Human transferrin reference serum (DAGA-653)

Human transferrin reference serum, native protein

Specificity
Human
Nature
Native
Tag/Conjugate
Unconjugated
Alternative Names
Human; Transferrin; Serum
Procedure
None
Format
Liquid
Concentration
Batch dependent - please inquire should you have specific requirements
Size
1ml
Preservative
0.1% Sodium Azide
Storage
Frozen -20°C
Antigen Description
Transferrins are iron-binding blood plasma glycoproteins that control the level of free iron (Fe) in biological fluids. Human transferrin is encoded by the TF gene.Transferrin glycoproteins bind iron tightly, but reversibly. Although iron bound to transferrin is less than 0.1% (4 mg) of total body iron, it forms the most vital iron pool with the highest rate of turnover (25 mg/24 h). Transferrin has a molecular weight of around 80 KDa and contains two specific high-affinity Fe(III) binding sites. The affinity of transferrin for Fe(III) is extremely high (association constant is 1020 M−1 at pH 7.4),but decreases progressively with decreasing pH below neutrality.
Keywords
Human;Transferrin;Serum

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References


Defining an Upstream VEGF (Vascular Endothelial Growth Factor) Priming Signature for Downstream Factor-Induced Endothelial Cell-Pericyte Tube Network Coassembly

ARTERIOSCLEROSIS THROMBOSIS AND VASCULAR BIOLOGY

Authors: Bowers, Stephanie L. K.; Kemp, Scott S.; Aguera, Kalia N.; Koller, Gretchen M.; Forgy, Joshua C.; Davis, George E.

Objective: In this work, we have sought to define growth factor requirements and the signaling basis for different stages of human vascular morphogenesis and maturation. Approach and Results: Using a serum-free model of endothelial cell (EC) tube morphogenesis in 3-dimensional collagen matrices that depends on a 5 growth factor combination, SCF (stem cell factor), IL (interleukin)-3, SDF (stromal-derived factor)-1 alpha, FGF (fibroblast growth factor)-2, and insulin (factors), we demonstrate that VEGF (vascular endothelial growth factor) pretreatment of ECs for 8 hours (ie, VEGF priming) leads to marked increases in the EC response to the factors which includes; EC tip cells, EC tubulogenesis, pericyte recruitment and proliferation, and basement membrane deposition. VEGF priming requires VEGFR2, and the effect of VEGFR2 is selective to the priming response and does not affect factor-dependent tubulogenesis in the absence of priming. Key molecule and signaling requirements for VEGF priming include RhoA, Rock1 (Rho-kinase), PKC alpha (protein kinase C alpha), and PKD2 (protein kinase D2). siRNA suppression or pharmacological blockade of these molecules and signaling pathways interfere with the ability of VEGF to act as an upstream primer of downstream factor-dependent EC tube formation as well as pericyte recruitment. VEGF priming was also associated with the formation of actin stress fibers, activation of focal adhesion components, upregulation of the EC factor receptors, c-Kit, IL-3R alpha, and CXCR4 (C-X-C chemokine receptor type 4), and upregulation of EC-derived PDGF (platelet-derived growth factor)-BB, PDGF-DD, and HB-EGF (heparin-binding epidermal growth factor) which collectively affect pericyte recruitment and proliferation. Conclusions: Overall, this study defines a signaling signature for a separable upstream VEGF priming step, which can activate ECs to respond to downstream factors that are necessary to form branching tube networks with associated mural cells.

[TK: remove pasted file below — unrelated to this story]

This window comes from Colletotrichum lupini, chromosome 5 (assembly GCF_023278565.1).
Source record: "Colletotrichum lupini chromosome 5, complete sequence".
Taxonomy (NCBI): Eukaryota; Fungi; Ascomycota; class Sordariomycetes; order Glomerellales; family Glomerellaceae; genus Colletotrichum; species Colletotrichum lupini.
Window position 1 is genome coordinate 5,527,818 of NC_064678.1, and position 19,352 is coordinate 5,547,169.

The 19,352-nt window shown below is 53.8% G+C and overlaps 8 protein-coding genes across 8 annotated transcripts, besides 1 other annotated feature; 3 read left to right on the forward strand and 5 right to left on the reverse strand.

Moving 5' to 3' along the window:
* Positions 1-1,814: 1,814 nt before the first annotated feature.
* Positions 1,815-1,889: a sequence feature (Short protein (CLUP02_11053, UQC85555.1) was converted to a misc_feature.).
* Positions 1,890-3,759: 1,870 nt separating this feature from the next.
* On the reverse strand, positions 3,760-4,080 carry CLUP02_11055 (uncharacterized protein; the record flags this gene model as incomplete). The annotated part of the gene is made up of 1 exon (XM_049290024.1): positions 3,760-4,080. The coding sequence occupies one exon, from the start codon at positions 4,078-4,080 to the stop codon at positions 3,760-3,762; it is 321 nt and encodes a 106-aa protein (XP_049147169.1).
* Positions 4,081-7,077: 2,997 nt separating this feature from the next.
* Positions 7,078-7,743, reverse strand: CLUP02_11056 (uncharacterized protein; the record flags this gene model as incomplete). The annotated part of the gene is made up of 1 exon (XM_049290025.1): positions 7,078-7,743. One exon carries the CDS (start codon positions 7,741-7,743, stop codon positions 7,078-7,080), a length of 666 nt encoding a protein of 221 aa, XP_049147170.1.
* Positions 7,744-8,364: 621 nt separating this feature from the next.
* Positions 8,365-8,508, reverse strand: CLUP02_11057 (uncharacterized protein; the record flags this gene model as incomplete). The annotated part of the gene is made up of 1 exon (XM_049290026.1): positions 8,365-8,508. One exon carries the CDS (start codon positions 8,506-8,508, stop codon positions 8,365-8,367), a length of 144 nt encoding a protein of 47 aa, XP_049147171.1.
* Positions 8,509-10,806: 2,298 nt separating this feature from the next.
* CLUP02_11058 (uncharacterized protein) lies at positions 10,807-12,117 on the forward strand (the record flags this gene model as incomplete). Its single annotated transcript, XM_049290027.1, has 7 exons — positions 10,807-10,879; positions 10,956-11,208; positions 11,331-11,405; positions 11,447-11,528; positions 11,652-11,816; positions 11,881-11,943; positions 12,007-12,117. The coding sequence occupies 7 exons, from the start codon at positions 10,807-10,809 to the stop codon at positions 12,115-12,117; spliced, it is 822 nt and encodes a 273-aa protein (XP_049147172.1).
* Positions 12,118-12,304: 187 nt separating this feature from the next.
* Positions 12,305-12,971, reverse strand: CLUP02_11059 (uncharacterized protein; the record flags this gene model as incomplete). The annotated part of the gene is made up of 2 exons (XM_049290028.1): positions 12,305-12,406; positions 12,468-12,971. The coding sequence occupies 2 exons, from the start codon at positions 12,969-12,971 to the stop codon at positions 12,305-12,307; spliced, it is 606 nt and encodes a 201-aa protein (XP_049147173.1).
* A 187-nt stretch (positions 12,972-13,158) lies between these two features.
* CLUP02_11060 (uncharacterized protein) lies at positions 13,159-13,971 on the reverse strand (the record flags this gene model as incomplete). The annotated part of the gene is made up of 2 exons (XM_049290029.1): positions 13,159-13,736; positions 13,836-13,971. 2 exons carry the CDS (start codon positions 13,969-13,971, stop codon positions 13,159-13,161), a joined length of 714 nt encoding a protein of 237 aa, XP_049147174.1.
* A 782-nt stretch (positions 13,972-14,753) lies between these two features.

ZnO nanoparticle/nanorod-based label-free electrochemical immunoassay for rapid detection of MMP-9 biomarker

BIOCHEMICAL ENGINEERING JOURNAL

Authors: Shabani, Ehsan; Abdekhodaie, Mohammad J.; Mousavi, Seyyed Abbas; Taghipour, Fariborz

A label-free electrochemical biosensor was developed for the rapid detection of the matrix metalloproteinase 9 (MMP-9) biomarker on the basis of antibody immobilizing on the zinc oxide (ZnO) nanoparticle and ZnO nanorod electrodes. The charge transfer resistance (R-ct) of the electrodes was used as the indicator for MMP-9 concentration, which was obtained through cyclic voltammetry (CV) and electrochemical impedance spectroscopy (EIS). The ZnO nanorod-based biosensor exhibited linear behavior in the MMP-9 concentration range of 1-1000 ng/ml, which is a wider range than the available concentration ranges for most of the conventional methods. The biosensor sensitivity was 32.5 mu A/(decade x cm(2)) with a detection time of only 35 min. Moreover, the results from the developed biosensor were comparable with those measured with a commercial enzyme-linked immunosorbent assay (ELISA) for real samples showing less than 8% difference. The presented MMP-9 biosensor is potentially applicable to the analysis of biological samples, especially in point-of-care (POC) diagnosis or urgent cases analysis, considering its simple fabrication, similar accuracy, shorter detection time, and ease of usage compared with traditional methods such as ELISA.

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